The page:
The photo agency plans to connect its photographers with their fans
Magnum Photos, the agency that nurtured well-established photographers such as Robert Capa and Henri Cartier-Bresson, is looking to regain its prestige, banking on the large consumer market to expand its brand.
Almost two years after one agency official prematurely announced the launch of a membership scheme for its community of followers, the plan is now back on track – starting with a new website, unveiled earlier this month.
“Magnum’s core business over the years has been to license its photographs to the professional marketplace, and that’s what the revamp of the website is supposed to improve and enhance,” Magnum’s CEO David Kogan tells TIME. “But actually, what we’re seeing is that we have a very large potential consumer market out there. We have millions of followers on Instagram, Twitter, Facebook and all the other forms of visual distribution.”
These potential consumers believe in the brand, says Kogan, but the agency has yet to develop a relationship with them. “That’s going to be the focus of our [business-to-consumer] strategy and of the platform we’re developing now,” he adds. The initiative, which will involve an annual subscription fee, will offer consumers access to Magnum’s photographers and to exclusive content such as workshops and signed books. “It’s all about the Magnum Photo’s brand, which I think is remarkably under utilized,” says Kogan, who will present his plans to the agency’s photographers at the next annual general meeting in Paris in June.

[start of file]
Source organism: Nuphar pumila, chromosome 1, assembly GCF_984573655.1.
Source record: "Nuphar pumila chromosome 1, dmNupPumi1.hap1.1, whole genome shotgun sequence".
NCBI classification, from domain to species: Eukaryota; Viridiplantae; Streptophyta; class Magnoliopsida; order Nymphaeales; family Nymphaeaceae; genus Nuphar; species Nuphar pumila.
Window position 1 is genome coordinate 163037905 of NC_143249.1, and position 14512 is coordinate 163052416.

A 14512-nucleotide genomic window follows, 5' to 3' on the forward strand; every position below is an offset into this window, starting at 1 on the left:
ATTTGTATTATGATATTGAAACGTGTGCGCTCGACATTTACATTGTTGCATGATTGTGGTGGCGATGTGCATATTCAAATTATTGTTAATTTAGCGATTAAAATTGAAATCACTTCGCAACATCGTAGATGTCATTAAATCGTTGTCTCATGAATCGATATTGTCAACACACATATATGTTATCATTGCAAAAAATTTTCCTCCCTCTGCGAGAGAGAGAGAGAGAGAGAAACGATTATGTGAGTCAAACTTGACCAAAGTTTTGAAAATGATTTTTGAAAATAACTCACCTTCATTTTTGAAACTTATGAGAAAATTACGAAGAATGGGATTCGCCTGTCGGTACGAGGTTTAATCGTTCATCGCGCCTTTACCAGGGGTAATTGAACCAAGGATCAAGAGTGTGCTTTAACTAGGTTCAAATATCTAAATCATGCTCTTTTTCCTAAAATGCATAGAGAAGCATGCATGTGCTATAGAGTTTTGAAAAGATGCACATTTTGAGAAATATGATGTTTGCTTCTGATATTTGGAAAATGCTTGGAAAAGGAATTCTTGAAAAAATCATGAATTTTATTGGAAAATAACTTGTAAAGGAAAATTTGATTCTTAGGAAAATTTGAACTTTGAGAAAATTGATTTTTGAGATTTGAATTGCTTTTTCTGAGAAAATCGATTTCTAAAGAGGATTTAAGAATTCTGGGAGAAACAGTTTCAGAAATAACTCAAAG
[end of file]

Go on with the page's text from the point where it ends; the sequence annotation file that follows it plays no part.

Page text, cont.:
Since being appointed CEO last year, Kogan has moved to expand the brand’s reach, using his past experience at Reuters as head of its television business. He signed, in October, a deal with Carnival Films, which produces the Emmy-award winning Downton Abbey, to develop a TV show about the agency’s founding members. “Now, we’re looking at other very big joint ventures with large media groups to drive forward our assets,” he says.
Yet, his biggest challenge was to reorganize the agency’s staffing structure. In the past, Magnum functioned around four offices – in New York, London, Paris and Tokyo. “For the first time in Magnum’s history, we now have a centralized business,” he says, where each division – editorial, education, cultural, etc. – has a global manager. “There’s much more collective decision-making across the offices,” he says. “And the photographers have been entirely supportive of that.”
While Kogan’s plans are still in their infancy, he remains optimistic about the agency’s future. “I believe the staff and the photographers are united in wanting to see Magnum succeed,” he says.